HealthLawProf Blog

Editor: Katharine Van Tassel
Akron Univ. School of Law

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Thursday, January 20, 2005

Medicare to Cover Expensive ICDs

News The Centers for Medicare and Medicaid Services announced yesterday that it will expand its coverage for surgically implanted heart-shocking devices for people with weakened hearts.  The devices, called implantable cardioverter-defibrillators (ICDs) sense heart rhythm abnormalities and deliver shocks to the heart when potentially fatal flutters occur.

The Medicare decision is significant not only for its cost (estimated at more than $3 billion a year), but also because it demonstrates the government's willingness to use Medicare as a way to learn more about what works and what does not in medicine.  Officials report that to receive ICD coverage, Medicare requires that the patient permit the collection of ongoing information about his/her health.  The government plans to use such research to determine who best responds to the ICDs. 

The Washington Post reports that, "The plan is part of an evolving federal effort to prevent a replay of recent events in which physicians and patients were surprised to learn that some popular anti-inflammatory drugs and antidepressants have more side effects than previously recognized. Given the huge numbers of patients who receive drugs and medical devices through Medicare, officials said, long-term data collection by the program can be a powerful complement to the modest follow-up efforts made by manufacturers and the Food and Drug Administration."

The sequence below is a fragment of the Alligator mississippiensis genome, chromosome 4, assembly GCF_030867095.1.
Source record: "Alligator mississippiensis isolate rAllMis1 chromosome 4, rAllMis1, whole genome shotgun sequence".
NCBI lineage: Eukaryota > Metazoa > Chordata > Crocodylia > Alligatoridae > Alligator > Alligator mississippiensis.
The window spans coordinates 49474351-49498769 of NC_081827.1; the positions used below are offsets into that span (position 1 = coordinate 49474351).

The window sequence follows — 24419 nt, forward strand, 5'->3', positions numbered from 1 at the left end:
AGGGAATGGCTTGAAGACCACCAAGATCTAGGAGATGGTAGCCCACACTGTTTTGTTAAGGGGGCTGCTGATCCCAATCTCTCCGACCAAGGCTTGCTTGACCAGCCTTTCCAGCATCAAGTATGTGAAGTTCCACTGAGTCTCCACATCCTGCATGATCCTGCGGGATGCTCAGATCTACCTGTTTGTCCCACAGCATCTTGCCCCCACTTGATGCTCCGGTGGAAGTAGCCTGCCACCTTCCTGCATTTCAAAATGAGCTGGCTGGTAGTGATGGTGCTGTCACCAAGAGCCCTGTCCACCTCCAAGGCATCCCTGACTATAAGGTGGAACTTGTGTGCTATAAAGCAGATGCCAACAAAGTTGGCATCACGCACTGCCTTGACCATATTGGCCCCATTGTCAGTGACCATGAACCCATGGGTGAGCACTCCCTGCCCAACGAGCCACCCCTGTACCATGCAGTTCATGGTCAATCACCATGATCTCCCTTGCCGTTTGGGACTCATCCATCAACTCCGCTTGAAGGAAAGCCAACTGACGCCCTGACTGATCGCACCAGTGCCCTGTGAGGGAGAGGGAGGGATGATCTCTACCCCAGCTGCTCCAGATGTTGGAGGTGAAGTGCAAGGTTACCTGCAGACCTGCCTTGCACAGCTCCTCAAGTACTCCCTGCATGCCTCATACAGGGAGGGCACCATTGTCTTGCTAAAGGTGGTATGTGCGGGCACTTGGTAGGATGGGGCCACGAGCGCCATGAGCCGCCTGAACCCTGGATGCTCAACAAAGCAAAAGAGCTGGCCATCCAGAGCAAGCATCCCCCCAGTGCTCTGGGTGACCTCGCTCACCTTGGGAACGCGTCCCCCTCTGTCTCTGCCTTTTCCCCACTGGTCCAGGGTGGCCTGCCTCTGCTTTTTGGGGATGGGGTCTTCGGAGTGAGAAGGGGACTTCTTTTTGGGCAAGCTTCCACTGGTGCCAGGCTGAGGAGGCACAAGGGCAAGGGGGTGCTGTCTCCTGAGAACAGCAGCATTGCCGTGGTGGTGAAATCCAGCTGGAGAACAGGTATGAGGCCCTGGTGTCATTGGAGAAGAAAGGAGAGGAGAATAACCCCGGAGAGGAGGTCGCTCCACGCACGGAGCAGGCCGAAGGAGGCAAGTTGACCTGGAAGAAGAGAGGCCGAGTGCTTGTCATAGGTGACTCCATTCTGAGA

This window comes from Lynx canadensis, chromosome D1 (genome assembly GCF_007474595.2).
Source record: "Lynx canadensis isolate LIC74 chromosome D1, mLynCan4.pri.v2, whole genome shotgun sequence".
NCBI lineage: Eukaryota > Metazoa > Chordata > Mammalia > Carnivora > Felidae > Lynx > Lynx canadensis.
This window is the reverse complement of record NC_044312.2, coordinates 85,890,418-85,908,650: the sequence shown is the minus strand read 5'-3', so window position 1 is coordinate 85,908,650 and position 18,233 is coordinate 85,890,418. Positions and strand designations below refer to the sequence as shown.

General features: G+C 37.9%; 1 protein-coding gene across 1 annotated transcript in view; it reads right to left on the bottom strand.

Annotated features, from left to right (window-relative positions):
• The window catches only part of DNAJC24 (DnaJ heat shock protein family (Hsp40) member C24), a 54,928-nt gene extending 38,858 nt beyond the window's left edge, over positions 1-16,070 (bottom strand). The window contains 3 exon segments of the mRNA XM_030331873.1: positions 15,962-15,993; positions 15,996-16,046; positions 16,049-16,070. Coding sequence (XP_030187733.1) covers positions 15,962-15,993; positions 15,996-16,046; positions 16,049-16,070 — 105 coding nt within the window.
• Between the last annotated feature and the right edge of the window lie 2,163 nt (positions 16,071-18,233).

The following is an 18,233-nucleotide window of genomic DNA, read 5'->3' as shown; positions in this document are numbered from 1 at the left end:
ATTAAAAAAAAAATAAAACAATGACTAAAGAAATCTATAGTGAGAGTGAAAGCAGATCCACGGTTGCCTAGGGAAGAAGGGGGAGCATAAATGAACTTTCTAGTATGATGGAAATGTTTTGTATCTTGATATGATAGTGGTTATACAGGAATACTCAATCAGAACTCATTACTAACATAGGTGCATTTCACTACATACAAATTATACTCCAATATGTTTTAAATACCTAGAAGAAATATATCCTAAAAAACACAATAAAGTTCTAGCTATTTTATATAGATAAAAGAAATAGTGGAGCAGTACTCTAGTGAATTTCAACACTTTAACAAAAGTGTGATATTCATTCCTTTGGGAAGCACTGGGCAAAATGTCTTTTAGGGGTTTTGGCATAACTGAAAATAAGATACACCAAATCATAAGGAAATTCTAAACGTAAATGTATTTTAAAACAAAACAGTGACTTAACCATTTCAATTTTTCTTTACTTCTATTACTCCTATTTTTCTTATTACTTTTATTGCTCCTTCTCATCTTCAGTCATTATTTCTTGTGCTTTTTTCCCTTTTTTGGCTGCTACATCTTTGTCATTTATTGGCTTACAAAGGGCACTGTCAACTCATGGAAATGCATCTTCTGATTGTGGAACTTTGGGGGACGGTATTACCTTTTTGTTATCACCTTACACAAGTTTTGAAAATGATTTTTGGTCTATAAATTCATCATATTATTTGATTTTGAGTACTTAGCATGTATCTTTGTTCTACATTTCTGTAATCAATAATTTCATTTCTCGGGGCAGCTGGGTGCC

The coverage decision coincides withthe  publication, in the New England Journal of Medicine, of results from a major study of ICDs sponsored by the National Institutes of Health.

It should be interesting to follow what happens with this decision.  Monitoring of the program will be required to ensure that patient participation in more than data collection research is not made a condition of receiving medical care.   In addition, I have heard from one cardiologist that some patients who have received a ICD shock have asked to have the ICD removed because, even though it saved their life, they have no wish to experience the shock again and would prefer to take their chances.  So, I wonder if Medicare will cover removal costs as well.  [bm]

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